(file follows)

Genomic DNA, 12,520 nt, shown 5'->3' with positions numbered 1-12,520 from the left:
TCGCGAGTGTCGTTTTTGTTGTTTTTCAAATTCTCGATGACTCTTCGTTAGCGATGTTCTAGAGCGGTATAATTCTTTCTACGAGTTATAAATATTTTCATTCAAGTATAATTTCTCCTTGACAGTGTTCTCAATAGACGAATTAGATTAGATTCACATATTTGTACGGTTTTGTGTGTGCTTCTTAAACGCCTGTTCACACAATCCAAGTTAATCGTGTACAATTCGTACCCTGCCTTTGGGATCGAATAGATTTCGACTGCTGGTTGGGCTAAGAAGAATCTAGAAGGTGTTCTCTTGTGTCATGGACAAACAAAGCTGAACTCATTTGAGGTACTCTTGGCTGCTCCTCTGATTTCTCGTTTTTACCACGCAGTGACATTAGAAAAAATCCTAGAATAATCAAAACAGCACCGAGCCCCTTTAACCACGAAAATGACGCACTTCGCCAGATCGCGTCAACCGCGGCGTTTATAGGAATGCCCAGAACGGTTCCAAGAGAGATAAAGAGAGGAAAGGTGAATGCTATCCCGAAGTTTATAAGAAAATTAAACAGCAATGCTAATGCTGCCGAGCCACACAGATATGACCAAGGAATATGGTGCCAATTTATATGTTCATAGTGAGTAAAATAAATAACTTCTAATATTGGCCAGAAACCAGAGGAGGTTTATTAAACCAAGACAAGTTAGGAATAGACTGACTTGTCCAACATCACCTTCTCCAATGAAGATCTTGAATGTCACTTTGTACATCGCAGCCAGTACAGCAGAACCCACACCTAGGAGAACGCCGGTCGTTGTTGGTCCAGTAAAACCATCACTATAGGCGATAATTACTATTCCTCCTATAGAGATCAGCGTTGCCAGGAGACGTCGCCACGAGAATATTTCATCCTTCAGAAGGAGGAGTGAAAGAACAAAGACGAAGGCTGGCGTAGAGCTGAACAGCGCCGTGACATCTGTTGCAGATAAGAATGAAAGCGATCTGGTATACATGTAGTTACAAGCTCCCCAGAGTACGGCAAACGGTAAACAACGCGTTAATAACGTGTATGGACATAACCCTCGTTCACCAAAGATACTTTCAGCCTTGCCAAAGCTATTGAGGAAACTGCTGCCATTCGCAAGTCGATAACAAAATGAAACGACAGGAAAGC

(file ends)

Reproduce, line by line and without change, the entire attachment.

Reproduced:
Genomic DNA, 12,520 nt, shown 5'->3' with positions numbered 1-12,520 from the left:
TCGCGAGTGTCGTTTTTGTTGTTTTTCAAATTCTCGATGACTCTTCGTTAGCGATGTTCTAGAGCGGTATAATTCTTTCTACGAGTTATAAATATTTTCATTCAAGTATAATTTCTCCTTGACAGTGTTCTCAATAGACGAATTAGATTAGATTCACATATTTGTACGGTTTTGTGTGTGCTTCTTAAACGCCTGTTCACACAATCCAAGTTAATCGTGTACAATTCGTACCCTGCCTTTGGGATCGAATAGATTTCGACTGCTGGTTGGGCTAAGAAGAATCTAGAAGGTGTTCTCTTGTGTCATGGACAAACAAAGCTGAACTCATTTGAGGTACTCTTGGCTGCTCCTCTGATTTCTCGTTTTTACCACGCAGTGACATTAGAAAAAATCCTAGAATAATCAAAACAGCACCGAGCCCCTTTAACCACGAAAATGACGCACTTCGCCAGATCGCGTCAACCGCGGCGTTTATAGGAATGCCCAGAACGGTTCCAAGAGAGATAAAGAGAGGAAAGGTGAATGCTATCCCGAAGTTTATAAGAAAATTAAACAGCAATGCTAATGCTGCCGAGCCACACAGATATGACCAAGGAATATGGTGCCAATTTATATGTTCATAGTGAGTAAAATAAATAACTTCTAATATTGGCCAGAAACCAGAGGAGGTTTATTAAACCAAGACAAGTTAGGAATAGACTGACTTGTCCAACATCACCTTCTCCAATGAAGATCTTGAATGTCACTTTGTACATCGCAGCCAGTACAGCAGAACCCACACCTAGGAGAACGCCGGTCGTTGTTGGTCCAGTAAAACCATCACTATAGGCGATAATTACTATTCCTCCTATAGAGATCAGCGTTGCCAGGAGACGTCGCCACGAGAATATTTCATCCTTCAGAAGGAGGAGTGAAAGAACAAAGACGAAGGCTGGCGTAGAGCTGAACAGCGCCGTGACATCTGTTGCAGATAAGAATGAAAGCGATCTGGTATACATGTAGTTACAAGCTCCCCAGAGTACGGCAAACGGTAAACAACGCGTTAATAACGTGTATGGACATAACCCTCGTTCACCAAAGATACTTTCAGCCTTGCCAAAGCTATTGAGGAAACTGCTGCCATTCGCAAGTCGATAACAAAATGAAACGACAGGAAAGC